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State of New Jersey v. Albert J. Dilts

SUPERIOR COURT OF NEW JERSEY APPELLATE DIVISION


July 20, 2011

STATE OF NEW JERSEY, PLAINTIFF-RESPONDENT,
v.
ALBERT J. DILTS, DEFENDANT-APPELLANT.

On appeal from Superior Court of New Jersey, Law Division, Warren County, Indictment No. 08-05-0200.

Per curiam.

NOT FOR PUBLICATION WITHOUT THE APPROVAL OF THE APPELLATE DIVISION

Submitted May 24, 2011

Before Judges Carchman and Waugh.

Defendant Albert Dilts appeals his conviction for first-degree armed robbery and related offenses, as well as the resulting sentence. We affirm the conviction for third-degree burglary and reverse the remaining convictions.

I.

We discern the following facts and procedural history from the record.

Gurnam Chand worked at a Kwik Trip gas station in Phillipsburg. At approximately 10:15 p.m. on February 16, 2008, Chand was the only employee on duty. As he prepared to close the station, a man approached him. According to Chand, the man, later identified as Dilts, demanded money and flashed a five to six inch long knife. Dilts grabbed the man's "shoulder with one hand and [held] the knife in [his] other hand." After struggling for approximately thirty seconds, Chand broke free and ran to the opposite side of the station. When the man went into the attendants' booth,*fn1 Chand called 9-1-1 from his cell phone.

At the time of the incident, Timothy Cumer and his girlfriend had just arrived at his mother's house, located approximately 500 feet from the gas station. Cumer heard yelling and saw "[a man] and the gas attendant[] pushing and arguing back and forth." He then saw the man enter the attendants' booth. When the man came out, he ran towards a car parked across the street from Cumer, who ran towards the man in an "attempt to stop him." The man "pushed" past Cumer and got into the passenger side of a green Acura Legend, which drove away. Chand, who witnessed the encounter between Cumer and the man, wrote down the Acura's license plate number.

Cumer ran back to his car. He and his girlfriend "gave chase" to the Acura.*fn2 When Cumer caught up with the vehicle, his girlfriend called 9-1-1 to provide the police with its description. Shortly thereafter, police officers from Phillipsburg and Greenwich Township stopped the Acura, which had two occupants. Dilts was the passenger, and Dorothy Elliot was the driver.*fn3 The license plate number on the Acura matched the number written down by Chand and by Cumer's girlfriend.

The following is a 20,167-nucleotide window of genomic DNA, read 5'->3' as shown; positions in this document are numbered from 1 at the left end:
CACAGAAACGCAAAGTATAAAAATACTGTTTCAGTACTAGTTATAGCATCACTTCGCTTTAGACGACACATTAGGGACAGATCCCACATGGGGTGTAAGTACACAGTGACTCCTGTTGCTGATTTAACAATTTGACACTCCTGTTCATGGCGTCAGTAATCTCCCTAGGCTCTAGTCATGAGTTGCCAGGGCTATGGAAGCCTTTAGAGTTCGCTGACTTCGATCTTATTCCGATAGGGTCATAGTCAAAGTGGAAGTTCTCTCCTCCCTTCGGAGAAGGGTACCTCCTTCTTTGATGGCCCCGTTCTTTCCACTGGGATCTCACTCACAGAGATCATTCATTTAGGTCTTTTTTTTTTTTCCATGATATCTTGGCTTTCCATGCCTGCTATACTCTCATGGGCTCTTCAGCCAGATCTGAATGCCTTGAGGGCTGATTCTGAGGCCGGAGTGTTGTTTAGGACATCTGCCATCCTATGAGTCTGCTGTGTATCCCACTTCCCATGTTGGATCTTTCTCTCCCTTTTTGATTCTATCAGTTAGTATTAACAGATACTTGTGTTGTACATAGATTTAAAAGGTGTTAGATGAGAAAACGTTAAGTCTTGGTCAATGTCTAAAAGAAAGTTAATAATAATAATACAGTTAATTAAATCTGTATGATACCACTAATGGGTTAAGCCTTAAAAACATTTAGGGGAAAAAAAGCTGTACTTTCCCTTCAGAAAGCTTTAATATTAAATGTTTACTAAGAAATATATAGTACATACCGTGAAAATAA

Cumer remained at the scene of the stop. He identified Dilts as the "same person that [he] confronted just across the street from [his] mom's house." Chand subsequently told police that Dilts "seemed like" the person who had attacked him.

In May 2008, a Warren County grand jury indicted Dilts for first-degree armed robbery, contrary to N.J.S.A. 2C:15-1(a)(2) (count one); second-degree robbery, contrary to N.J.S.A. 2C:15-1(a)(1) (count two); third-degree attempted theft from a person, contrary to N.J.S.A. 2C:5-1 and N.J.S.A. 2C:20-3 (count three); third-degree possession of a weapon for an unlawful purpose, contrary to N.J.S.A. 2C:39-4(d) (count four); fourth-degree unlawful possession of a weapon, contrary to N.J.S.A. 2C:39-5(d) (count five); third-degree burglary, contrary to N.J.S.A. 2C:18-2(a) (count six); and fourth-degree possession of a weapon by a convicted person, contrary to N.J.S.A. 2C:39-7(a) (count seven) (collectively, the first indictment).*fn4

The first six counts of the first indictment were tried before a jury over four days in April 2009. The jury found Dilts guilty of first-degree armed robbery, third-degree burglary, and the weapons offenses charged in counts four and five. It did not consider counts two and three, which charged lesser included offenses related to the first-degree robbery charged in count one. The same jury was subsequently asked to consider count seven, possession of a weapon by certain persons. It returned a verdict of guilty.

Dilts was sentenced on August 7, 2009. The judge imposed a sentence of incarceration for eighteen years on the first-degree armed robbery conviction, subject to the No Early Release Act (NERA), N.J.S.A. 2C:43-7.2. Shorter sentences on the other charges, after required mergers, ran concurrent to the armed robbery sentence.

Although Dilts's notice of appeal was untimely, we granted leave to file as within time.

II.

Dilts raises the following issues on appeal:

POINT I: THE PROSECUTOR'S COMMENT IN SUMMATION THAT "EVERYBODY KNOWS ALBERT DID THIS," INCLUDING DEFENSE COUNSEL, WAS PREJUDICIAL MISCONDUCT, NECESSITATING REVERSAL. U.S. Const., Amends. VI, XIV; N.J. Const. (1947), Art. 1, Pars. 1 and 10. (Not Raised Below).